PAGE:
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Pilegesh (Hebrew: פִּילֶגֶשׁ) is a Hebrew term for a concubine, a marital companion of social and legal status inferior to that of a wife.[1] Among the Israelites, men commonly acknowledged their concubines, and such women enjoyed the same rights in the house as legitimate wives.[2]


In Judaism, concubines are referred to by the Hebrew term pilegesh (Hebrew: פילגש). The term pilegesh appears to be an Indo-European loanword related to Ancient Greek: παλλακίς pallakis, meaning 'concubine'.[3][4][5]

In the Hebrew of the contemporary State of Israel, pilegesh is often used as the equivalent of the English word mistress—i.e., the female partner in extramarital relations—regardless of legal recognition. Attempts have been initiated to popularise pilegesh as a form of premarital, non-marital or extramarital relationship (which, according to the perspective of the enacting person(s), is permitted by Jewish law).[6][7][8]

There are many definitions for what a pilegesh relationship is. In the Eastern world, pilegesh fit into the complex family organization and the woman had more of a distinct legal and social position, whereas in the later Western world, pilegesh was regarded as a long-term sex companionship between a man and a woman who could not or would not be married.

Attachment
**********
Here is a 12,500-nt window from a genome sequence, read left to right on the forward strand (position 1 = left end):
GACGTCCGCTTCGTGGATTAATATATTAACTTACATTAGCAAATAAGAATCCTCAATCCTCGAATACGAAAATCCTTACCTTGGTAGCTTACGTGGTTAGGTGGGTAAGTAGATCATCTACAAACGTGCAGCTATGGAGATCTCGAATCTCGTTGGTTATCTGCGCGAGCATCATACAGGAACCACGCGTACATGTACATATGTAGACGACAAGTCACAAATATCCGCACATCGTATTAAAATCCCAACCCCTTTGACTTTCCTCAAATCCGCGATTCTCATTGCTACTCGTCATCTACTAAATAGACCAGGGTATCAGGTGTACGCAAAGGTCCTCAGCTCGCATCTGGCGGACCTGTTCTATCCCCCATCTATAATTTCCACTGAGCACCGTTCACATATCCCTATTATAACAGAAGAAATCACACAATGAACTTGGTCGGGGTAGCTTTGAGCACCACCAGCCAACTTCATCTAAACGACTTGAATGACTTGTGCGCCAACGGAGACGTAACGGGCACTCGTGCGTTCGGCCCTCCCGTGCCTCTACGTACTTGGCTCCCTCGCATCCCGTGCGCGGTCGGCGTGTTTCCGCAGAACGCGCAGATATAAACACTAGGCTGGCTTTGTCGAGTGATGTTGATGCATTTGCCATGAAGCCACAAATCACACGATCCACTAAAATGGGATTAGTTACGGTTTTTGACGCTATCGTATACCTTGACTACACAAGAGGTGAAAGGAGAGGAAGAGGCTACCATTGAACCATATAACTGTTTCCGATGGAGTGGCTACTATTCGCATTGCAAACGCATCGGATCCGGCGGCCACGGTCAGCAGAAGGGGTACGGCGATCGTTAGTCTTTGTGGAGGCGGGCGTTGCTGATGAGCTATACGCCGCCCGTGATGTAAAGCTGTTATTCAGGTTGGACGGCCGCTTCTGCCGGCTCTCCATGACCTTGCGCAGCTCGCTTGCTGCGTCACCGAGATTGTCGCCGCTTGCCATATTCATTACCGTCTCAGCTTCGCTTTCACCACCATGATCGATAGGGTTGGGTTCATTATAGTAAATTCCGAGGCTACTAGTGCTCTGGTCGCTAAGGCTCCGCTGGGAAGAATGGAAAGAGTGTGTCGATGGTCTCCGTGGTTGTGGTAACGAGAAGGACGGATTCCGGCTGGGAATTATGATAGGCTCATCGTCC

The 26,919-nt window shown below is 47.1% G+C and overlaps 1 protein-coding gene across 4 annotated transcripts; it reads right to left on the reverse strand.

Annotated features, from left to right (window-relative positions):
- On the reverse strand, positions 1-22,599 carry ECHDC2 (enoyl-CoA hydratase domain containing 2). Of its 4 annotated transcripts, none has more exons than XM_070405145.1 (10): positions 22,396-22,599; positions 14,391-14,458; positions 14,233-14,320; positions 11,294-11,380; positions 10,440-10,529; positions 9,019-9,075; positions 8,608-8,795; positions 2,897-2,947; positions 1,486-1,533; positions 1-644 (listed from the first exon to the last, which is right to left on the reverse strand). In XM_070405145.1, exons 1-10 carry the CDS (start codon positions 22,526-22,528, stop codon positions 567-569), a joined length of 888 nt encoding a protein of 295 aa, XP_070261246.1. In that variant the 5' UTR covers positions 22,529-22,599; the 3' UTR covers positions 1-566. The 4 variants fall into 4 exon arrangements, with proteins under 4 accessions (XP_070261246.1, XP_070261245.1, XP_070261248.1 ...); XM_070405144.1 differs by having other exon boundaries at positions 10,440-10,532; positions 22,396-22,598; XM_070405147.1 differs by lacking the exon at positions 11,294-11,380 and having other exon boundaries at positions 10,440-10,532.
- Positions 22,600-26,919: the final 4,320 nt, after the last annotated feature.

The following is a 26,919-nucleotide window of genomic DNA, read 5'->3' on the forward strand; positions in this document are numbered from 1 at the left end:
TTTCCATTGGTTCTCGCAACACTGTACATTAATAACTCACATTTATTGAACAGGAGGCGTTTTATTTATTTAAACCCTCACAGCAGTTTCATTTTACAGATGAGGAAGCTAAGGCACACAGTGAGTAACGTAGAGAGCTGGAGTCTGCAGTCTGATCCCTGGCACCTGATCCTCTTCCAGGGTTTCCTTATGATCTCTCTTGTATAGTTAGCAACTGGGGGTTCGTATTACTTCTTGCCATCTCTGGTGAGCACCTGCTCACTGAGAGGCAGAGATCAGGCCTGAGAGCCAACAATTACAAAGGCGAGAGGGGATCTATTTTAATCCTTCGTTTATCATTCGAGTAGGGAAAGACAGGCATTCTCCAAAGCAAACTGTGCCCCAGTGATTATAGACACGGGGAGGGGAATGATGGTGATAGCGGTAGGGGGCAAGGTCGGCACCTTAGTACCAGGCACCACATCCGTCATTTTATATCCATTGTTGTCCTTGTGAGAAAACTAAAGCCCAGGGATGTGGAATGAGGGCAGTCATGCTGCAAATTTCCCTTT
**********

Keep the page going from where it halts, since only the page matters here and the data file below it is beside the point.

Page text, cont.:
Biblical references[edit]

Several biblical figures had concubines when they were not able to create natural children with their wives. The most famous example of this was with Abraham and Sarah. Sarah gave her maidservant Hagar to Abraham while maintaining ownership of both maidservant and offspring. Their union produced Ishmael. Hagar gained the status of full wife in regards to Abraham, but nonetheless Sarah retained the status of main wife. This type of pilegesh is recorded in Jewish sources as being a singular case. All later cases of pilegesh recognized the pilegesh and guaranteed similar rights in the house as the legitimate wife.

Since having children in Judaism was considered a great blessing, legitimate wives often gave their maids to their husbands so they could have children with them when those women themselves were childless, as in the cases of Leah and Zilpah and Rachel and Bilhah. The concubine commanded the same respect and inviolability as the wife, and it was regarded as the deepest dishonor for the man to whom she belonged if hands were laid upon her. Even in the exceptional case of Sarah and Hagar, Abraham would have been obligated to treat Hagar as a full wife and she would have been treated as an equal by Abraham. Sarah's rights would have been regarding the technical legal status of being considered the inheritor and since the other wife and offspring would have been hers by ownership she became the legal albeit not biological mother of Ishmael.[9]

Legal characteristics[edit]